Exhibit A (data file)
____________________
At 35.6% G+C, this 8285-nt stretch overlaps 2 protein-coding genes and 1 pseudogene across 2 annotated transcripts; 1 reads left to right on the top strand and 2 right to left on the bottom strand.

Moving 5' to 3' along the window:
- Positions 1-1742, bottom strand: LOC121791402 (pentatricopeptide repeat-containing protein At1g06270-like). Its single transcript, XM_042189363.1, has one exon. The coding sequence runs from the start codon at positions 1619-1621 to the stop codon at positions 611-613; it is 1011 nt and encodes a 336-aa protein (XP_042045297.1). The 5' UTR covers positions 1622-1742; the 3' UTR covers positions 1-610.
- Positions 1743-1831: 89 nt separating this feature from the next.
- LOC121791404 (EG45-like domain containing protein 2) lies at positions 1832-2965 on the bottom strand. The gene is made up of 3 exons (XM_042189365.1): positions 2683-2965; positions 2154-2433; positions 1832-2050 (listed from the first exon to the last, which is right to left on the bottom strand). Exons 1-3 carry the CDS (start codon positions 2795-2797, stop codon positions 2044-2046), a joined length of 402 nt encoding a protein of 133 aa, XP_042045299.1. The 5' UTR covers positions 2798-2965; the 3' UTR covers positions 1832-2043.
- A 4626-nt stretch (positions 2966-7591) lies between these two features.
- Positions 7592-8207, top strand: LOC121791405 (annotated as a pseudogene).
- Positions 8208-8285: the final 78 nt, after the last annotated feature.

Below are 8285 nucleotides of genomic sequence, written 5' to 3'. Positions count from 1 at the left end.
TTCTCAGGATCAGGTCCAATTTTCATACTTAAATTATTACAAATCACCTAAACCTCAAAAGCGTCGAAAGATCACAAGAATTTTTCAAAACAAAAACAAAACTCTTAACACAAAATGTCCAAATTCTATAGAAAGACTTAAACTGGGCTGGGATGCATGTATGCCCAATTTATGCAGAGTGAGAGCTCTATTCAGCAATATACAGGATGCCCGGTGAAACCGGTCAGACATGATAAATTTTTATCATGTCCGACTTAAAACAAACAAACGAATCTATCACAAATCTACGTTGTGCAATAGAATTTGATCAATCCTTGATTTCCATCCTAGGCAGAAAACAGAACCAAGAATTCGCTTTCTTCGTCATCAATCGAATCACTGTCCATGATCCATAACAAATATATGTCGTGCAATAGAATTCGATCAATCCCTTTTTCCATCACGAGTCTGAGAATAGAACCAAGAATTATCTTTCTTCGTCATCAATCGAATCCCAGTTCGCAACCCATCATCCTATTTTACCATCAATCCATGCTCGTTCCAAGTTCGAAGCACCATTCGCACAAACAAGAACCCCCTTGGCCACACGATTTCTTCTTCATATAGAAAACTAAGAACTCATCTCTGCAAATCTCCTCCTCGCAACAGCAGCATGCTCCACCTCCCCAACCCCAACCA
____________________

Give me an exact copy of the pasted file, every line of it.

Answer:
At 35.6% G+C, this 8285-nt stretch overlaps 2 protein-coding genes and 1 pseudogene across 2 annotated transcripts; 1 reads left to right on the top strand and 2 right to left on the bottom strand.

Moving 5' to 3' along the window:
- Positions 1-1742, bottom strand: LOC121791402 (pentatricopeptide repeat-containing protein At1g06270-like). Its single transcript, XM_042189363.1, has one exon. The coding sequence runs from the start codon at positions 1619-1621 to the stop codon at positions 611-613; it is 1011 nt and encodes a 336-aa protein (XP_042045297.1). The 5' UTR covers positions 1622-1742; the 3' UTR covers positions 1-610.
- Positions 1743-1831: 89 nt separating this feature from the next.
- LOC121791404 (EG45-like domain containing protein 2) lies at positions 1832-2965 on the bottom strand. The gene is made up of 3 exons (XM_042189365.1): positions 2683-2965; positions 2154-2433; positions 1832-2050 (listed from the first exon to the last, which is right to left on the bottom strand). Exons 1-3 carry the CDS (start codon positions 2795-2797, stop codon positions 2044-2046), a joined length of 402 nt encoding a protein of 133 aa, XP_042045299.1. The 5' UTR covers positions 2798-2965; the 3' UTR covers positions 1832-2043.
- A 4626-nt stretch (positions 2966-7591) lies between these two features.
- Positions 7592-8207, top strand: LOC121791405 (annotated as a pseudogene).
- Positions 8208-8285: the final 78 nt, after the last annotated feature.

Below are 8285 nucleotides of genomic sequence, written 5' to 3'. Positions count from 1 at the left end.
TTCTCAGGATCAGGTCCAATTTTCATACTTAAATTATTACAAATCACCTAAACCTCAAAAGCGTCGAAAGATCACAAGAATTTTTCAAAACAAAAACAAAACTCTTAACACAAAATGTCCAAATTCTATAGAAAGACTTAAACTGGGCTGGGATGCATGTATGCCCAATTTATGCAGAGTGAGAGCTCTATTCAGCAATATACAGGATGCCCGGTGAAACCGGTCAGACATGATAAATTTTTATCATGTCCGACTTAAAACAAACAAACGAATCTATCACAAATCTACGTTGTGCAATAGAATTTGATCAATCCTTGATTTCCATCCTAGGCAGAAAACAGAACCAAGAATTCGCTTTCTTCGTCATCAATCGAATCACTGTCCATGATCCATAACAAATATATGTCGTGCAATAGAATTCGATCAATCCCTTTTTCCATCACGAGTCTGAGAATAGAACCAAGAATTATCTTTCTTCGTCATCAATCGAATCCCAGTTCGCAACCCATCATCCTATTTTACCATCAATCCATGCTCGTTCCAAGTTCGAAGCACCATTCGCACAAACAAGAACCCCCTTGGCCACACGATTTCTTCTTCATATAGAAAACTAAGAACTCATCTCTGCAAATCTCCTCCTCGCAACAGCAGCATGCTCCACCTCCCCAACCCCAACCA